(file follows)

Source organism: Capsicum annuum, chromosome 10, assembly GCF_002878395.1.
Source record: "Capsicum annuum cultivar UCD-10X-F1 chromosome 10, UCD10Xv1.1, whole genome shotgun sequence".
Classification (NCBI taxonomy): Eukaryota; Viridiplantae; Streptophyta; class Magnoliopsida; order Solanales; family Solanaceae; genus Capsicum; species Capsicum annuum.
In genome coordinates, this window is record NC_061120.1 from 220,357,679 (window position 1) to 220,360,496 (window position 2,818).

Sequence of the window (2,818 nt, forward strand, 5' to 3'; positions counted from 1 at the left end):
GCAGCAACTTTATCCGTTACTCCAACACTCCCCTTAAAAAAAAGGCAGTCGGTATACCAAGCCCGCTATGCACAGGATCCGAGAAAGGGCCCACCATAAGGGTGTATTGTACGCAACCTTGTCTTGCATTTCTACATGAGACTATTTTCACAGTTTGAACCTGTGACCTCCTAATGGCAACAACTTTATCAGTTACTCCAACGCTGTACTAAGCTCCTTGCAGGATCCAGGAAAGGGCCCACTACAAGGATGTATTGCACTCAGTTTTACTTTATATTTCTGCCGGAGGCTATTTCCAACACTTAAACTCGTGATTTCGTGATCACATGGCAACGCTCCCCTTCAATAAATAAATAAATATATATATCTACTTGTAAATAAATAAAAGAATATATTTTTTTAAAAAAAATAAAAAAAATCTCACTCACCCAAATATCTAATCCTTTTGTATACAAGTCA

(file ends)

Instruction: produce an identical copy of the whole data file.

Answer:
Source organism: Capsicum annuum, chromosome 10, assembly GCF_002878395.1.
Source record: "Capsicum annuum cultivar UCD-10X-F1 chromosome 10, UCD10Xv1.1, whole genome shotgun sequence".
Classification (NCBI taxonomy): Eukaryota; Viridiplantae; Streptophyta; class Magnoliopsida; order Solanales; family Solanaceae; genus Capsicum; species Capsicum annuum.
In genome coordinates, this window is record NC_061120.1 from 220,357,679 (window position 1) to 220,360,496 (window position 2,818).

Sequence of the window (2,818 nt, forward strand, 5' to 3'; positions counted from 1 at the left end):
GCAGCAACTTTATCCGTTACTCCAACACTCCCCTTAAAAAAAAGGCAGTCGGTATACCAAGCCCGCTATGCACAGGATCCGAGAAAGGGCCCACCATAAGGGTGTATTGTACGCAACCTTGTCTTGCATTTCTACATGAGACTATTTTCACAGTTTGAACCTGTGACCTCCTAATGGCAACAACTTTATCAGTTACTCCAACGCTGTACTAAGCTCCTTGCAGGATCCAGGAAAGGGCCCACTACAAGGATGTATTGCACTCAGTTTTACTTTATATTTCTGCCGGAGGCTATTTCCAACACTTAAACTCGTGATTTCGTGATCACATGGCAACGCTCCCCTTCAATAAATAAATAAATATATATATCTACTTGTAAATAAATAAAAGAATATATTTTTTTAAAAAAAATAAAAAAAATCTCACTCACCCAAATATCTAATCCTTTTGTATACAAGTCA